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In the 80s I grew up watching a TV show called Silver Spoons, where Ricky Shroeder played a character named Ricky Stratton.
The basic premise of the show is that a young boy is reunited with his incredibly wealthy father who lives in a mansion and happens to own a toy business.
Pretty much anything Ricky wanted Ricky got.
There were lavish toys at his disposal including a ride on toy train that was the envy of every kid, myself included.
It would be amazing to have been born with a silver spoon in your mouth, wouldn’t it?
Not so fast.
What I have found is that when things come easy your mind and body adapt and you no longer have the drive/motivation to improve yourself further.
These individuals in essence lose their “grit.”
Why is having grit so important?
Research has found evidence that over any other measurable factor, possessing the quality of grit is the highest predictor of an individual achieving greatness.
When you already have everything you want/need, the desire to pursue more is greatly diminished and you rest on your laurels.
A bronze spoon.
I certainly was not born into Silver Spoon level of wealth, but I was much closer to that end of the spectrum than most.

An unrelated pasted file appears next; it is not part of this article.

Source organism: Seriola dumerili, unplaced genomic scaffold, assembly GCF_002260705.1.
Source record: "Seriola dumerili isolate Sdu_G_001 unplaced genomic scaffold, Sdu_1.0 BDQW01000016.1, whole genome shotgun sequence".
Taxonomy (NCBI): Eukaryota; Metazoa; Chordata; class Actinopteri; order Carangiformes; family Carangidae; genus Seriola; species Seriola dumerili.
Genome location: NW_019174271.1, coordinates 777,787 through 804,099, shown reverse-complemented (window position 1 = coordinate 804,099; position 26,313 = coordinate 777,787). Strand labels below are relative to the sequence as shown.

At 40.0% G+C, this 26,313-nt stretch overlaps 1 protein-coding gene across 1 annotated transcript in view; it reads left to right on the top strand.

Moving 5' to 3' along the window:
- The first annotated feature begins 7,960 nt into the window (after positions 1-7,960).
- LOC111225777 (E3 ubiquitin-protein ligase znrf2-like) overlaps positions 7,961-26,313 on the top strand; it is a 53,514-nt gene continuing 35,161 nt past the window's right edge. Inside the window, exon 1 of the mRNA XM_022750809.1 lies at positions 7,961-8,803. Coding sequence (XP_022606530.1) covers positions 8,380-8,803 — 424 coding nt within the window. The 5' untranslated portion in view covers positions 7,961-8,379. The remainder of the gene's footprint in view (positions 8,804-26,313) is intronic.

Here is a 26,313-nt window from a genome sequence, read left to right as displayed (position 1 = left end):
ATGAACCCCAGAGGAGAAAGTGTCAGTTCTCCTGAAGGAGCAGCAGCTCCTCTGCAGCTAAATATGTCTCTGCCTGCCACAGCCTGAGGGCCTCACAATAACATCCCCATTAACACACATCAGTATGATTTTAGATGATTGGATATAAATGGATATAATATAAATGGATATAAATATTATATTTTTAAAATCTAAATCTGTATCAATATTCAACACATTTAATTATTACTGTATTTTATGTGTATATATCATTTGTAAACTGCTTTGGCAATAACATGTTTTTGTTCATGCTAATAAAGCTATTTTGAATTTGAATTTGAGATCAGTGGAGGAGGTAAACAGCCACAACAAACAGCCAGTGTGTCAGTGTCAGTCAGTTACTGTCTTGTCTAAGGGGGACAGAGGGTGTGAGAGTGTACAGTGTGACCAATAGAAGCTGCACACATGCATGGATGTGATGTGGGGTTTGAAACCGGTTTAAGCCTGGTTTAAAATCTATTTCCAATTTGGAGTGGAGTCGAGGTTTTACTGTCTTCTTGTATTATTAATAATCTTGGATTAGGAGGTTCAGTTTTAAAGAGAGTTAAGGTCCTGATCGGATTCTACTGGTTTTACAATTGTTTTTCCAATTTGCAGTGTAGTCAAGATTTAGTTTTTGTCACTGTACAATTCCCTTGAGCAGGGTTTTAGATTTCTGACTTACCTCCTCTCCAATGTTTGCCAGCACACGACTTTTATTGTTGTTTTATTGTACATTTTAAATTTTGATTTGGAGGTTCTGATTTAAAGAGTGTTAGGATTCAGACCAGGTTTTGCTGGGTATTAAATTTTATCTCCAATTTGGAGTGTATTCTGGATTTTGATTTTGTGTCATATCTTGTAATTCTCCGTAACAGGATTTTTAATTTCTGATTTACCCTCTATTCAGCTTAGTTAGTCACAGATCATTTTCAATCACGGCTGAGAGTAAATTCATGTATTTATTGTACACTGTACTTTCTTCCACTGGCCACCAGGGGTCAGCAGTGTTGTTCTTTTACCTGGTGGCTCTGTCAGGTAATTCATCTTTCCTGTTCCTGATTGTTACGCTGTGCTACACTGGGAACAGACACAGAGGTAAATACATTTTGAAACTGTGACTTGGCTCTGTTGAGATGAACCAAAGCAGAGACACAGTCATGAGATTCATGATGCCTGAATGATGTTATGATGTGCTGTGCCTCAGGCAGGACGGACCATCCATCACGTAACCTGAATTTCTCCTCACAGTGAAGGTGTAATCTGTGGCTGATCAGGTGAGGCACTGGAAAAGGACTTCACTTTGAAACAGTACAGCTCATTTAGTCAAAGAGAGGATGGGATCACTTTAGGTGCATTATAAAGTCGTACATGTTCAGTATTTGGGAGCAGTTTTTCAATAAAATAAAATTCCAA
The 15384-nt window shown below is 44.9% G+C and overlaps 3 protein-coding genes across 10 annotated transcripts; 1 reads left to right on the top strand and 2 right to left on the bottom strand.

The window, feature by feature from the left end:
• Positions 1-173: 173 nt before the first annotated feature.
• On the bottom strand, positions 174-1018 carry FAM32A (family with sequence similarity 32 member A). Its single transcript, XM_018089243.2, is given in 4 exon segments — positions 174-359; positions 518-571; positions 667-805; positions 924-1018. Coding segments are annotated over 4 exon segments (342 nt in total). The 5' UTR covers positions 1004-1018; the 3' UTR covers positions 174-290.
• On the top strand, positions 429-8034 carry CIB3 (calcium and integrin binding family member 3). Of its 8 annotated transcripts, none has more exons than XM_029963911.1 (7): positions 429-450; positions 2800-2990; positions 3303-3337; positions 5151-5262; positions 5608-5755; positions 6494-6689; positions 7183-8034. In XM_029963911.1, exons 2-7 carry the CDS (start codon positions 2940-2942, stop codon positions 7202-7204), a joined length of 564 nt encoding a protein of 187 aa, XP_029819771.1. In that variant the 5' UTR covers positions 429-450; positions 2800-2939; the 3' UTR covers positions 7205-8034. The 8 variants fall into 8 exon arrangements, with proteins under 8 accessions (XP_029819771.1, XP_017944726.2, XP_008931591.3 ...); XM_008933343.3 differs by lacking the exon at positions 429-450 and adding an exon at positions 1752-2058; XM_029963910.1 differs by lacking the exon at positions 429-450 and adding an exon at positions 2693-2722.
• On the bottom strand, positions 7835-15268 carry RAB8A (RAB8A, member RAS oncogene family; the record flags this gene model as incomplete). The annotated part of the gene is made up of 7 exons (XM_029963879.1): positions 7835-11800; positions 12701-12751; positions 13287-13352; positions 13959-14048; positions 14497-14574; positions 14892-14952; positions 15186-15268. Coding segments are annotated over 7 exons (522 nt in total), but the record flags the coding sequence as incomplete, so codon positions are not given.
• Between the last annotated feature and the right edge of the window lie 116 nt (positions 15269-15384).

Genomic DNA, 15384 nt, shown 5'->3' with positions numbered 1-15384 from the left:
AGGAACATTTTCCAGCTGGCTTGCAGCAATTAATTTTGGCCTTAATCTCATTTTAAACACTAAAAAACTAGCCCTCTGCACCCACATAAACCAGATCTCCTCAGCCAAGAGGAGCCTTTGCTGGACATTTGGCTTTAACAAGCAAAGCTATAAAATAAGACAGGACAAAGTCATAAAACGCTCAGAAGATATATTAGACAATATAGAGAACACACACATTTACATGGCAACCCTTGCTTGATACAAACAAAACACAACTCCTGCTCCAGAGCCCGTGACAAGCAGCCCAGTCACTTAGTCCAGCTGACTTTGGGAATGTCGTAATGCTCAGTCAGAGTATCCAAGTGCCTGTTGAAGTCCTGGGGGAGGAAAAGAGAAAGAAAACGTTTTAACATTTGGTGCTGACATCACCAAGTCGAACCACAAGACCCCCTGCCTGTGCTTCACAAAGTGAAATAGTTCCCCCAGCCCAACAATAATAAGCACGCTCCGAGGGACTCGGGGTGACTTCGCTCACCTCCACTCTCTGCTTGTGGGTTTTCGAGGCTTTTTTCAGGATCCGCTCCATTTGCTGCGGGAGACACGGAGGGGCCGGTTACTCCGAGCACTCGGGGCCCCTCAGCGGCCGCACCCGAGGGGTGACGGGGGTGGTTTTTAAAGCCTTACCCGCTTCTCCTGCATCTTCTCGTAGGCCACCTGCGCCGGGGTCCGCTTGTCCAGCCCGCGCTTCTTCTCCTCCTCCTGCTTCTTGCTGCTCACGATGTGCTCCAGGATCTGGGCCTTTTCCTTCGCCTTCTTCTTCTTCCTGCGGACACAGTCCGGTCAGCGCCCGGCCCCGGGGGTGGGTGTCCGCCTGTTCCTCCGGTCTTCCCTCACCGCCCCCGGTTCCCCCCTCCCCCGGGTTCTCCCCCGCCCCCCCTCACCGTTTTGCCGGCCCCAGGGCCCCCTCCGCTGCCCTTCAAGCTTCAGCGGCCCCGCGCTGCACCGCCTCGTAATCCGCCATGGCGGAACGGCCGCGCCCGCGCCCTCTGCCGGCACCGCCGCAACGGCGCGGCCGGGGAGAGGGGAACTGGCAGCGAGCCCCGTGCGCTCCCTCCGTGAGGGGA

As an only child to a physician, I too did not want for much.
My daughter, an only child herself, was even closer to the Silver Spoon end of the spectrum than I was, courtesy of the financial level I accomplished.
Both my daughter and I, at her age, never really had to worry about money, saving, or planning ahead.
My fiancee on the other hand had a completely different childhood experience, where things were not given but earned through incredibly hard work.
During one of our conversations about our childhoods, my fiancee told me the following that essentially inspired the topic for this post:
“Kids from parents that have money typically problem solve with their parents help.”
It was implied that kids from lower socioeconomic backgrounds do not have the option of having money solve everything.
These children have to come up with alternative ways to solve the issue, developing grit along the way.